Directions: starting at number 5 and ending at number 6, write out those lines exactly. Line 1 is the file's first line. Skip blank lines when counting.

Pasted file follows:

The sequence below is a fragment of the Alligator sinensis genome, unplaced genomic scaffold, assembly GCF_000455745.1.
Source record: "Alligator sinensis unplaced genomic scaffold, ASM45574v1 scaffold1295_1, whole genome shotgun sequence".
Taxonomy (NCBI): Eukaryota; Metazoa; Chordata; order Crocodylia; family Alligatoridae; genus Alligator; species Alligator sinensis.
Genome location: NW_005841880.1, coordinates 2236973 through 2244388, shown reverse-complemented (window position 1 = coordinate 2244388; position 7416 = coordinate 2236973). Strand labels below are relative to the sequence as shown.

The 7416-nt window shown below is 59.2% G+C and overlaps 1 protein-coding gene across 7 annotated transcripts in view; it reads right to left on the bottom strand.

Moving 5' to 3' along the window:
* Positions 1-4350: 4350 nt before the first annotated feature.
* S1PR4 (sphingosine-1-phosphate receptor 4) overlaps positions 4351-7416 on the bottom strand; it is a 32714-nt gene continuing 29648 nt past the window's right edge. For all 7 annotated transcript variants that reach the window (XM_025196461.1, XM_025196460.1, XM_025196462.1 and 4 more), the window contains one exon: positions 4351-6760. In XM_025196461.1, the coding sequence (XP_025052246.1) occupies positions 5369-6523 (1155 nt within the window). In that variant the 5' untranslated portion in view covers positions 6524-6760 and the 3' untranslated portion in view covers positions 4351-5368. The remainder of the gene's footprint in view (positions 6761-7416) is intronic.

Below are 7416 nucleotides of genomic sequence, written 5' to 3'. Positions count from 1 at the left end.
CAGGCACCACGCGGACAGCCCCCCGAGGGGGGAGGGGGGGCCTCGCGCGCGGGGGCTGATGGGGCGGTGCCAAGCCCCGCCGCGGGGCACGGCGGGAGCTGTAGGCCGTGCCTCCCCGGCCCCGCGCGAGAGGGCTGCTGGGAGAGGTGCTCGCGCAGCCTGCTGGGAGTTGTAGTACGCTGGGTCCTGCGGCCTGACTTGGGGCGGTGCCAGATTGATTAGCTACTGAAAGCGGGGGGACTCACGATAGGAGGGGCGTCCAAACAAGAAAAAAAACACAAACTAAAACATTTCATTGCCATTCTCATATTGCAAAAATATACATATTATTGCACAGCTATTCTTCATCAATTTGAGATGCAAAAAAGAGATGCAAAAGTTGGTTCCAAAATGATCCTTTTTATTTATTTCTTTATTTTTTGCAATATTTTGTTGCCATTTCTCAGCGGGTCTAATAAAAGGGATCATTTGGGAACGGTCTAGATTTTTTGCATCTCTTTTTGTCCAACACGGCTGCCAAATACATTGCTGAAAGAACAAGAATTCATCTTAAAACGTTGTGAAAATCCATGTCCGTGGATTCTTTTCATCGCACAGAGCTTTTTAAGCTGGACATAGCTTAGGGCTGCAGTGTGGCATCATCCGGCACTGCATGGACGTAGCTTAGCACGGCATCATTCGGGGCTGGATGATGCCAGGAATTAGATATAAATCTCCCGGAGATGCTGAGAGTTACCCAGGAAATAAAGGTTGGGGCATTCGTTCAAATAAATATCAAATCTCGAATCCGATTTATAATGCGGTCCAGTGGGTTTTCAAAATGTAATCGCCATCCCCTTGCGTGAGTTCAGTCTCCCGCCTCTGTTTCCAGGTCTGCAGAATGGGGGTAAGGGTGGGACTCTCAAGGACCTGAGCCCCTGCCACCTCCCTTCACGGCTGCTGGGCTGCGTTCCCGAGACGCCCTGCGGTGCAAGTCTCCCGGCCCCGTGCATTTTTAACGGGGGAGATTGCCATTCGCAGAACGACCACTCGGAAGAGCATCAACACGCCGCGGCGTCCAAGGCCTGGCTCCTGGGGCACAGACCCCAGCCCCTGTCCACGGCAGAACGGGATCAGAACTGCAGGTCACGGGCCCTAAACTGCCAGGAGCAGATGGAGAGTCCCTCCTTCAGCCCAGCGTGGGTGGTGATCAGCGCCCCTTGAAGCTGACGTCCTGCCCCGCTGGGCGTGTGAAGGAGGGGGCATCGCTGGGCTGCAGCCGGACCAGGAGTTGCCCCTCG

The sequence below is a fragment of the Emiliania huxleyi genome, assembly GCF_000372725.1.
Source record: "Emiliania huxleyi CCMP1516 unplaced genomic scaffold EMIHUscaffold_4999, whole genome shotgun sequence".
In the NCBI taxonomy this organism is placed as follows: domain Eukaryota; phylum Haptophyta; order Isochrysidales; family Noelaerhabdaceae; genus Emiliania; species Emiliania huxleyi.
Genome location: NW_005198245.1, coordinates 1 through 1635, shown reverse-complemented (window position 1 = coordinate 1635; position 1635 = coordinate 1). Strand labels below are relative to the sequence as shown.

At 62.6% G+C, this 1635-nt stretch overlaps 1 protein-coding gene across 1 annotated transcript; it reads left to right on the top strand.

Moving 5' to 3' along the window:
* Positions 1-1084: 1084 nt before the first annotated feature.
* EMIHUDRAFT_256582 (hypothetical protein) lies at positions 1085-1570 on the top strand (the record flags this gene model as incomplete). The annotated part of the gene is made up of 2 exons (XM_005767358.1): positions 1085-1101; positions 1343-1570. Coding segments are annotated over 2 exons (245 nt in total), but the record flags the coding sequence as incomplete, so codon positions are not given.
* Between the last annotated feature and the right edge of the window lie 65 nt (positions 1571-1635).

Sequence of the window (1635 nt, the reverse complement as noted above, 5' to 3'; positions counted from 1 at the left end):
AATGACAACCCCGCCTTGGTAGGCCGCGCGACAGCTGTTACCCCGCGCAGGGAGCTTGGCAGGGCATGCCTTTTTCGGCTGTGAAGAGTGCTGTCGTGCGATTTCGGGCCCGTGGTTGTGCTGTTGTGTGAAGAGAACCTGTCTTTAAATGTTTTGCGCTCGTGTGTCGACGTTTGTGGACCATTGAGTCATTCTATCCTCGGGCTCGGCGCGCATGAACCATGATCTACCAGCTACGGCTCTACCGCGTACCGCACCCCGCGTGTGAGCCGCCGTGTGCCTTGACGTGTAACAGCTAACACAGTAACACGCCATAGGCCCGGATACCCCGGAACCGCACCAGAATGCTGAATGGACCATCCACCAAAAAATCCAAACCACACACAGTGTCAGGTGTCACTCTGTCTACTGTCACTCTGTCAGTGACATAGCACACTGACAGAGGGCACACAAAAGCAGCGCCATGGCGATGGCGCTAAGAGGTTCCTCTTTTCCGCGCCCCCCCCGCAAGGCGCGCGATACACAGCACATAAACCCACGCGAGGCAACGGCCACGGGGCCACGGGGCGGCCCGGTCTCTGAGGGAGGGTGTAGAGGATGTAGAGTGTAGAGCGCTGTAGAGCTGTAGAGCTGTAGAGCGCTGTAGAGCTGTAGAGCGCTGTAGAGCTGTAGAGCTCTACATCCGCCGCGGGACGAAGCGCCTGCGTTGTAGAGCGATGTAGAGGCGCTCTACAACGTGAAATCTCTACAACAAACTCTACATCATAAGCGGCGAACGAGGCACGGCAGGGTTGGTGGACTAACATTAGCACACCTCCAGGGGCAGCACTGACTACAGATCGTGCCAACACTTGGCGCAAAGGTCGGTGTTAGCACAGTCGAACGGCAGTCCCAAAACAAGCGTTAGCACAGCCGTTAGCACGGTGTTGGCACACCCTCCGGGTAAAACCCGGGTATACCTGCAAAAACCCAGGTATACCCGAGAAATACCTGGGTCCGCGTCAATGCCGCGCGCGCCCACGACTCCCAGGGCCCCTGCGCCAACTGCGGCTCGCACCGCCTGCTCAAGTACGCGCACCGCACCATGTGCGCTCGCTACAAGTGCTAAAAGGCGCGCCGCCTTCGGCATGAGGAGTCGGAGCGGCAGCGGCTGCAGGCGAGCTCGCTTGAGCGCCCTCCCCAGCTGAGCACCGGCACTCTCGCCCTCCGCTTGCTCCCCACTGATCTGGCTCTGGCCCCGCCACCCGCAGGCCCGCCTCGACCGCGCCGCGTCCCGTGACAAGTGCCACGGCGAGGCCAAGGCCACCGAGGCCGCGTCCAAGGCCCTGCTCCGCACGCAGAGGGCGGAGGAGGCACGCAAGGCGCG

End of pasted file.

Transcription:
The 7416-nt window shown below is 59.2% G+C and overlaps 1 protein-coding gene across 7 annotated transcripts in view; it reads right to left on the bottom strand.

Moving 5' to 3' along the window: